The Dictator film review

I have a love/loathe relationship with Sacha Baron Cohen.  The man is undoubtedly hilarious and appears fearless as evidenced by his comedic resume.  He is also smart, which is evident in the searing wit that his brand of gross out humor typically obscures to casual film bystanders.  Yet, I loathe him because his reliance on gross out gags, over sexed sense of humor, and reliance on trying to push the envelope get tiring…But lets not thrown the Baron out with the bath water. 

“The Dictator” reunites Baron Cohen with “Borat” and “Bruno” director Larry Charles (who also directed Bill Maher’s fiercely unbiased “Religulous”).  “The Dictator” is an entirely scripted work about “Supreme Leader” Aladeen (Baron Cohen) of the fictional country of Wadiya.  In the film, Aladeen is intent to kill and “lovingly oppress” his countrymen, but first must deliver a speech about nuclear weapons to the UN in New York.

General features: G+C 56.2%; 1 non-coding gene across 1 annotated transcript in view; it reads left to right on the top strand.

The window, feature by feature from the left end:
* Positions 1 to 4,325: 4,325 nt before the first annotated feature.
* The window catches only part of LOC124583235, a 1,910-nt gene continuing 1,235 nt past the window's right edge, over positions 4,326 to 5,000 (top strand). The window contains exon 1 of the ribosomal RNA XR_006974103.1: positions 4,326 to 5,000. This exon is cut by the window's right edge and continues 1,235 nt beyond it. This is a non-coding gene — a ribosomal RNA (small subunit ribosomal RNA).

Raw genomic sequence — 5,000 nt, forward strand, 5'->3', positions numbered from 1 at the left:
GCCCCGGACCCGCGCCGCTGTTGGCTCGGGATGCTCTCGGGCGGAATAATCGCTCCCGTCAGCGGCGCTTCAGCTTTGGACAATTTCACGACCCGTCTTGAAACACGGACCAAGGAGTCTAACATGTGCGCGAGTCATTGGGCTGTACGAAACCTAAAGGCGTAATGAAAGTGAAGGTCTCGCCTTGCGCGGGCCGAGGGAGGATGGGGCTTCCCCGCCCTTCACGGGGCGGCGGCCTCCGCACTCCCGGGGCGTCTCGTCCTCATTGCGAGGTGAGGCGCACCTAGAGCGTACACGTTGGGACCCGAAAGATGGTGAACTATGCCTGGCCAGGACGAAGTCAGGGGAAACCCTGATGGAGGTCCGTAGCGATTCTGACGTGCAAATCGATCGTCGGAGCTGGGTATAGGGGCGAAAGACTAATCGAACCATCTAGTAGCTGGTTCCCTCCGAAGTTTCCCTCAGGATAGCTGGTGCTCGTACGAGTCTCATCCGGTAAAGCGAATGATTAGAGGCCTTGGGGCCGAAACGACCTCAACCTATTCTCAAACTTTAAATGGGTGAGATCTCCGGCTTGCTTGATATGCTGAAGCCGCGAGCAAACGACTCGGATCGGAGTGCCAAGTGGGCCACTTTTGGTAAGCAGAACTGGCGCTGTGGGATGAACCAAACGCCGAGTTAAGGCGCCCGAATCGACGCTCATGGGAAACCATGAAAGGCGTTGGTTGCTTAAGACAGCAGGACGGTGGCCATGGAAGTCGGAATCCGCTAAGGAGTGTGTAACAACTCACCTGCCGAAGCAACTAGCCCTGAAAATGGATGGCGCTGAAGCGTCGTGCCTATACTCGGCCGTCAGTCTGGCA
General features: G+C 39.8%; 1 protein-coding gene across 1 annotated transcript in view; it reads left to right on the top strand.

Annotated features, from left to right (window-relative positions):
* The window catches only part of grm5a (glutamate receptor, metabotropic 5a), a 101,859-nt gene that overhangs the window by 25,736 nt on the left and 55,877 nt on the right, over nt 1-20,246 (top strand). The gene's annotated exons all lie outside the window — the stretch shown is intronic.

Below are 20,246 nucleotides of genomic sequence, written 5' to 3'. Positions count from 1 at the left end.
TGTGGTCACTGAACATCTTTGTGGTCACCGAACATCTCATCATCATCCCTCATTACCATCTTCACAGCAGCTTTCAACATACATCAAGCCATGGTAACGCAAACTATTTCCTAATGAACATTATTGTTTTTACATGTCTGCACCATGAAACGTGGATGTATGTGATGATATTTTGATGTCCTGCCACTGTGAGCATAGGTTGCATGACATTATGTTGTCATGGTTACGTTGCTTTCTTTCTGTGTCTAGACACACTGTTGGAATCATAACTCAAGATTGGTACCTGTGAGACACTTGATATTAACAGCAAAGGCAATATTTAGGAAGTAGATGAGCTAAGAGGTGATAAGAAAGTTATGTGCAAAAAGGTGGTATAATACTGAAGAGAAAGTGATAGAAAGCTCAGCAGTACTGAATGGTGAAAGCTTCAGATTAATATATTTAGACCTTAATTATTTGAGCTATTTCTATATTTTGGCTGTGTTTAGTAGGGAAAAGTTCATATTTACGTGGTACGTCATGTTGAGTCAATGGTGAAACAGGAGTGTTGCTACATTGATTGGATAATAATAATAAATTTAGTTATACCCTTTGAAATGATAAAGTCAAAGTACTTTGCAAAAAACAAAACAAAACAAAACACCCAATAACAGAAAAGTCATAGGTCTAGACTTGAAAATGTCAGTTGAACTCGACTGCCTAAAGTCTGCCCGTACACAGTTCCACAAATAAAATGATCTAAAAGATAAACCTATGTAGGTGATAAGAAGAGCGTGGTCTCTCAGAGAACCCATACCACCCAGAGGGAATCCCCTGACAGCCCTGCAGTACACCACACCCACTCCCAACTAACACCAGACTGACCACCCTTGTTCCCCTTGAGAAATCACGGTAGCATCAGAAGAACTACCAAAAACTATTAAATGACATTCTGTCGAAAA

The Artist as Storyteller

It happens to everyone, at an early age.  At some point in our wonder-filled Kindergarten experience, we were all handed a piece of paper smothered in dots.  And we were all instructed to carefully draw lines from one dot to another, following the numerical sequence, with the promise that an image would appear.  Thick crayons scrunched in our tiny hands, we all learned how to “connect the dots” and find the hidden pirate or giraffe or pumpkin.  It was like magic.